Developing a Personal Definition of Civic Virtue—e pluribus unum
The learners will identify and describe many different characteristics of civic virtue using material from a variety of sources and then select the characteristics they believe are most important.
The learner will:
- create a list of specific terms and phrases related to the characteristics of civic virtue.
- develop their own definitions of civic virtue using at least five different words or phrases.
- formulate a conclusion on whether the civic virtue of United States citizens today is of enduring nature and support that conclusion with at least two examples in a written essay.
- copies for one-third of the class of each of these handouts:
- Philosophy of Rousseau
- The Iroquois Confederacy Constitution
- Alexis deTocqueville's Democracy in America
- one teacher copy Key Terms and Phrases Related to Civic Virtue
- student copies of handout Holistic Scoring Guide for Civic Writing
- student copies of handout Student Handout: Instructions for First Essay on Civic Virtue
- Constitution Society Web site. Constitution of the Iroquois Nation. https://www.constitution.org/cons/iroquois.htm
- Tocqueville, Alexis de. Democracy in America. Edited by Edward Hacker. New York: Washington Square Press, 1973.
Anticipatory Set: Review previous day's material by having students identify at least four words or phrases that describe good citizenship and civic virtue from the reading assignment.
Explain that many different cultures and writers have contributed to our modern understanding of this term and that your students are going to spend some time learning about these different viewpoints and developing a personal definition of the word.
Have the students count off as A, B and C.
Give each A student a copy of Rousseau, each B student a copy of The Iroquois Confederacy Constitution, and each C student a copy of the Tocqueville excerpts from Democracy in America.
Tell students to read the selection they have been given and underline all words or phrases that could be considered part of the definition of civic virtue.
See Key Terms and Phrases Related to Civic Virtue for a list of words and phrases that should be found in each article.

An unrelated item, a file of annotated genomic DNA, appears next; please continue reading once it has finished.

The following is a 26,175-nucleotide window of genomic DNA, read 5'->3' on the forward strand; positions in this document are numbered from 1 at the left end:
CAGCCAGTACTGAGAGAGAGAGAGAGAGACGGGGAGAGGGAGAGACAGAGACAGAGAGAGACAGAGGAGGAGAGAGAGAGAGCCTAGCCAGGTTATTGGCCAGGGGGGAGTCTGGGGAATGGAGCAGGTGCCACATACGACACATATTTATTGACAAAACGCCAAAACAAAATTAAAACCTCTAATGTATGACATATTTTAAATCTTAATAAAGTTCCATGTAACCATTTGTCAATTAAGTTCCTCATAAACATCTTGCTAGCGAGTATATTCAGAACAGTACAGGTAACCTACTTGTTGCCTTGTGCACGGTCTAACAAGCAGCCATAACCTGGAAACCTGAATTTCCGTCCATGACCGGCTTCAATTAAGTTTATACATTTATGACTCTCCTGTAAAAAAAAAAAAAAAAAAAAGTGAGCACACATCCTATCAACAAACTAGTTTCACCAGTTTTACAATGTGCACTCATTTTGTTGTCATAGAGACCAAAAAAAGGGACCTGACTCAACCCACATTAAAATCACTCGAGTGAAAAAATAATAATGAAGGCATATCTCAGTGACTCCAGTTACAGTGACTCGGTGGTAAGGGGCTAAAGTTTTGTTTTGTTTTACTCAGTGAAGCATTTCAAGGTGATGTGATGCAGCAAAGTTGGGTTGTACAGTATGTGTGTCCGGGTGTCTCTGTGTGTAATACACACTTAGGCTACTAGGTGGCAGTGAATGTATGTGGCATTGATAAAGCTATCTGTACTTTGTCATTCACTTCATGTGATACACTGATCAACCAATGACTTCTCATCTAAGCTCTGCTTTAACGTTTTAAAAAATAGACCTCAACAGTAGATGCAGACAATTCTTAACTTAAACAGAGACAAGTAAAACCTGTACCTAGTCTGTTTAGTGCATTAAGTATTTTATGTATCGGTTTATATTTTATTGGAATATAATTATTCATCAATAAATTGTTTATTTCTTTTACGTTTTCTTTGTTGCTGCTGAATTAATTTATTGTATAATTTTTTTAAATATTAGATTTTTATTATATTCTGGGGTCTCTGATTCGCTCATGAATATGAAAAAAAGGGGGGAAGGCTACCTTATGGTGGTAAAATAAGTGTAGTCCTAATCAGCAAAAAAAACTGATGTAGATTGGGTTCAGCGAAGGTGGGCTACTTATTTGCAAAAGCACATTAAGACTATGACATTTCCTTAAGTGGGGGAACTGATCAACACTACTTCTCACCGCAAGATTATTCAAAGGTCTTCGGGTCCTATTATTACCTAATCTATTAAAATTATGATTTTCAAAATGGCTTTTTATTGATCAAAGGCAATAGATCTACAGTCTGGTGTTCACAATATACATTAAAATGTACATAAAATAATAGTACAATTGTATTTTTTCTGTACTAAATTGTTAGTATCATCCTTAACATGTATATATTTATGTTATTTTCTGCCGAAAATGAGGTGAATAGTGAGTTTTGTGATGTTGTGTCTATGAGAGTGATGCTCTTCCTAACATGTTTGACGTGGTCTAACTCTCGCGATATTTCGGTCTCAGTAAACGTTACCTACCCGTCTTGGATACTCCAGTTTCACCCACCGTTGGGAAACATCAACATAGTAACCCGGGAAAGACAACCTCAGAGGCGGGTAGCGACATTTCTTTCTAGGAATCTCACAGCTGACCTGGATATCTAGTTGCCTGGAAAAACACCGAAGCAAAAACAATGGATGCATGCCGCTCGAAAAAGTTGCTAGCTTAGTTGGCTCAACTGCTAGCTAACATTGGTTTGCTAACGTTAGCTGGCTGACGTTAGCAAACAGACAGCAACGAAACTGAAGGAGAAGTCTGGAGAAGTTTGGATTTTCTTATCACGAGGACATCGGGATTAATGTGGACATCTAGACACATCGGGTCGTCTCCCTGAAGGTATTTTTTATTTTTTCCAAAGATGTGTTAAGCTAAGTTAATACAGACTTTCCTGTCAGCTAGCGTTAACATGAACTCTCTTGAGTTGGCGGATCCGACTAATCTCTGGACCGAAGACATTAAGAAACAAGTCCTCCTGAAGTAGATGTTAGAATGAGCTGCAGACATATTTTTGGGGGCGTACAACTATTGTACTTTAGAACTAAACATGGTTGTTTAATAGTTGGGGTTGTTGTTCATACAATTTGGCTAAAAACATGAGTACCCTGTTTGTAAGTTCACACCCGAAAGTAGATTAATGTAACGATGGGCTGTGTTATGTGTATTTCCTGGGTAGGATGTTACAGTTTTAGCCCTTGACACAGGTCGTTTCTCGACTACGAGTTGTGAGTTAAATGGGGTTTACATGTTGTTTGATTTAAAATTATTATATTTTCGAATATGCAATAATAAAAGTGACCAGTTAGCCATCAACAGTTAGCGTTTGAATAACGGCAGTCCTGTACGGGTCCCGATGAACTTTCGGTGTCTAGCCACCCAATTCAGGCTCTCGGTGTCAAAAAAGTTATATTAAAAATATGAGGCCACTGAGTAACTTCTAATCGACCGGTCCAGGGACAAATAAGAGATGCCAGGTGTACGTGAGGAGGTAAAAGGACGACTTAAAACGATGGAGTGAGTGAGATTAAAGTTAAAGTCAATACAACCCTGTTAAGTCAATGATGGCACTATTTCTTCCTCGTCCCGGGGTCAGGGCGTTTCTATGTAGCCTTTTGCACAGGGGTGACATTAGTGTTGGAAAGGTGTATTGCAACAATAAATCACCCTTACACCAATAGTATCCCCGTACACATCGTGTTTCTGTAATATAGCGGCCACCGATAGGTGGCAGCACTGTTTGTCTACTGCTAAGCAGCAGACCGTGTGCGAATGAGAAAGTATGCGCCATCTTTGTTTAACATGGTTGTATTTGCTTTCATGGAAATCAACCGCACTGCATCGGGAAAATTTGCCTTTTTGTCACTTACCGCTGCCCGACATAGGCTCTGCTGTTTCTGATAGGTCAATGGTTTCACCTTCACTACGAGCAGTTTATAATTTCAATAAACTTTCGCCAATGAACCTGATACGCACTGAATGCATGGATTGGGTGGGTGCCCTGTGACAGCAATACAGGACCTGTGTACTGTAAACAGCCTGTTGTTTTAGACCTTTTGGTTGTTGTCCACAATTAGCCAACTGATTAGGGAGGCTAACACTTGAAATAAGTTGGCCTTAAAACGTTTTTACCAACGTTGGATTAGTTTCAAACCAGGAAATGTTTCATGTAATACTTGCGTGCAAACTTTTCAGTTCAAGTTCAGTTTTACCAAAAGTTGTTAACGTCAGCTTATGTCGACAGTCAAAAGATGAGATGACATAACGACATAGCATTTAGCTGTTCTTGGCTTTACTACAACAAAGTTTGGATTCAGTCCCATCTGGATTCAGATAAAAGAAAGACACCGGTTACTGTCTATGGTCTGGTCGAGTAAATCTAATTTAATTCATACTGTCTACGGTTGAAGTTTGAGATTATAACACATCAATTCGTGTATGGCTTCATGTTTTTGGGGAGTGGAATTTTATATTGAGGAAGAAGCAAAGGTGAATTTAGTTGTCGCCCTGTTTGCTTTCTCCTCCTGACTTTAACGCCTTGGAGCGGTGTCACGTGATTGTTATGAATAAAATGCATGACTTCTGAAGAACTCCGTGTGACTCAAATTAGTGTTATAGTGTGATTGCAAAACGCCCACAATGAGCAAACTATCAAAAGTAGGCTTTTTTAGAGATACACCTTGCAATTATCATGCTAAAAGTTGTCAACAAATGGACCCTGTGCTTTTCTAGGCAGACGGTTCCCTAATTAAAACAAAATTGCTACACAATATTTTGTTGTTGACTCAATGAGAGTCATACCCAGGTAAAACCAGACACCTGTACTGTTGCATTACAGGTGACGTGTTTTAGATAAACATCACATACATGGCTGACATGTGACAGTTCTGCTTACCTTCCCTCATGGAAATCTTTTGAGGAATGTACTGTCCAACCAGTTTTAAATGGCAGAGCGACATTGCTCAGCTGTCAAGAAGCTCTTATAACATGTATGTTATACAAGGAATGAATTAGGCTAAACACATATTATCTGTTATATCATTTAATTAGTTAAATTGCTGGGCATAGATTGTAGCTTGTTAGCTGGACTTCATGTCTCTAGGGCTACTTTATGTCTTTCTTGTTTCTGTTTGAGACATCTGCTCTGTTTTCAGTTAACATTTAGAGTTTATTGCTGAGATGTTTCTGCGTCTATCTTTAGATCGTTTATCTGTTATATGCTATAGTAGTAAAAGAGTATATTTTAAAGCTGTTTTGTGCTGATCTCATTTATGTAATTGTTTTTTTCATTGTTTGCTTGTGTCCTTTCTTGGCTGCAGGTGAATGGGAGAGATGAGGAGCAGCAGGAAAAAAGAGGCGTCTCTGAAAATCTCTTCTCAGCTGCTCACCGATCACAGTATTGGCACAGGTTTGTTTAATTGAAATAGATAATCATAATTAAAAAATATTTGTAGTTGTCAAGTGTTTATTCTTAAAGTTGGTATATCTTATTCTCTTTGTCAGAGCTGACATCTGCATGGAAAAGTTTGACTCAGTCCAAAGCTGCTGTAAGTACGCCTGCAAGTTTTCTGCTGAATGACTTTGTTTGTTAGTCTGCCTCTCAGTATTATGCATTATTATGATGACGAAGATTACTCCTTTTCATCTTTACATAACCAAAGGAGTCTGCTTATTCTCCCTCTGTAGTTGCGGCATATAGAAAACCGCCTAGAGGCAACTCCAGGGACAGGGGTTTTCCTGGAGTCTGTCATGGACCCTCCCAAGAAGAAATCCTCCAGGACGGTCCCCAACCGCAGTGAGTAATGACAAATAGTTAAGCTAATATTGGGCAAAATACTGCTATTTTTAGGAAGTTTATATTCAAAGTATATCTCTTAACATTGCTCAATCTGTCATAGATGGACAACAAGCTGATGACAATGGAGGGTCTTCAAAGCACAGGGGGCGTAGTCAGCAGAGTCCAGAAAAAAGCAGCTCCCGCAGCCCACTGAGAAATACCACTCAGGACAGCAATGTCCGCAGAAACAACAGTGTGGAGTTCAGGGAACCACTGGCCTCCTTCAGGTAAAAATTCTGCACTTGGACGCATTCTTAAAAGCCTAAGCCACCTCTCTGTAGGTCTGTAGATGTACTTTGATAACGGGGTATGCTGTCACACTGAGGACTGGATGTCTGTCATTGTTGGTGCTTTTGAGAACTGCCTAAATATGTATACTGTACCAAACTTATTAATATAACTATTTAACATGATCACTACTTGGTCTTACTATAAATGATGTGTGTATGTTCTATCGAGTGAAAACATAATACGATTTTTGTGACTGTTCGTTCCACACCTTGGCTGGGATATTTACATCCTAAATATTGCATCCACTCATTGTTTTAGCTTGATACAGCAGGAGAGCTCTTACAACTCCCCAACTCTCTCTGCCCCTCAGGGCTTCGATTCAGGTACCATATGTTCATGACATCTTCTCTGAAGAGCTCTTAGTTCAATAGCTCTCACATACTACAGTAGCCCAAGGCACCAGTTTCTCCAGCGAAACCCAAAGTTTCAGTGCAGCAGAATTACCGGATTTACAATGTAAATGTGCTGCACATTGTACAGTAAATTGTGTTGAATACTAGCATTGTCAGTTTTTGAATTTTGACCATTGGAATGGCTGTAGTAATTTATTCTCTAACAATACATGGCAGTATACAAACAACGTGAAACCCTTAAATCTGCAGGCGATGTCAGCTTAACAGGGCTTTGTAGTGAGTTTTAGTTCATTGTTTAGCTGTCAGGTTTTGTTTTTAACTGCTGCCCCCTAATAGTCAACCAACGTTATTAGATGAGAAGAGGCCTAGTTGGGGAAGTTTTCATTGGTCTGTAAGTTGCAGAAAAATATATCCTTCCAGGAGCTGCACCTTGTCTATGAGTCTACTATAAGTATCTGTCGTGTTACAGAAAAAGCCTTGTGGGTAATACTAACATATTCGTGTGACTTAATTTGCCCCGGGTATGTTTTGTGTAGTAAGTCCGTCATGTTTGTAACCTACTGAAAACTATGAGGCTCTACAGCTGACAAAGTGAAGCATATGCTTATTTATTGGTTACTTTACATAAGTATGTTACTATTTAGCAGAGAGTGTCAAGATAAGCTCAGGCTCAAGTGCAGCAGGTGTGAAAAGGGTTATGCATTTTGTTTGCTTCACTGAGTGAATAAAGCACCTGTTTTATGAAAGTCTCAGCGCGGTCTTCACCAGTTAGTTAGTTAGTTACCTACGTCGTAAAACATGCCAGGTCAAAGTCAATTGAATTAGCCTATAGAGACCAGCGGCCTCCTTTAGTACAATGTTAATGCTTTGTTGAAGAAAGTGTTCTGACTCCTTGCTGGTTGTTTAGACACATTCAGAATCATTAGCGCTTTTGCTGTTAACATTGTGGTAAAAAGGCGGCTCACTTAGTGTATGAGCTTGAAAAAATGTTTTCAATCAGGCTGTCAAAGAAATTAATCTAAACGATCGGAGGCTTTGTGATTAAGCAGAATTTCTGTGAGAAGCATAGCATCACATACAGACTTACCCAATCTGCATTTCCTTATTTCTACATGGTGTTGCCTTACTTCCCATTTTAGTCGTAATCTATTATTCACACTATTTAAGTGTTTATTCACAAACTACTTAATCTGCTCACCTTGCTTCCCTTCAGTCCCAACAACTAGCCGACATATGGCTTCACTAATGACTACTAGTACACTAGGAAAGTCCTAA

Allow about 15 minutes for the individual reading. Amount of time may vary based upon the class reading level.
Arrange the class into small groups of three-to-four students so there are three-to-four As meeting together, three to four Bs and three to four Cs in various groups.
Give each group a piece of chart paper and a marker. Give them 10-15 minutes to discuss the article they read and to create a poster that includes the key words or phrases that constitute that author's definition of civic virtue. Spend some time with each group to make sure that they are identifying the key phrases.
Have each group put their poster on the board and then lead a discussion on the similarities and differences in the various lists. Students should add at least 5 or 10 words and phrases from the lists on the board to their own lists created after reading the textbook material. Using this list, each student should identify at least five words or phrases he/she would include in his/her own definition of civic virtue.
Assign students to write a first draft of an essay, using Attachment Six: First Essay on Civic Virtue for the specific assignment and rubric. The essays should be evaluated using the rubric in the Attachment Five: Holistic Scoring Guide for Civic Writing instruction sheet.
Strand PHIL.II Philanthropy and Civil Society
Standard PCS 01. Self, citizenship, and society
Benchmark HS.4 Describe and give examples of characteristics of someone who helps others.
Standard PCS 02. Diverse Cultures
Benchmark HS.1 Analyze philanthropic traditions of diverse cultural groups and their contributions to civil society.
Standard PCS 05. Philanthropy and Government
Benchmark HS.2 Discuss civic virtue and its role in democracy.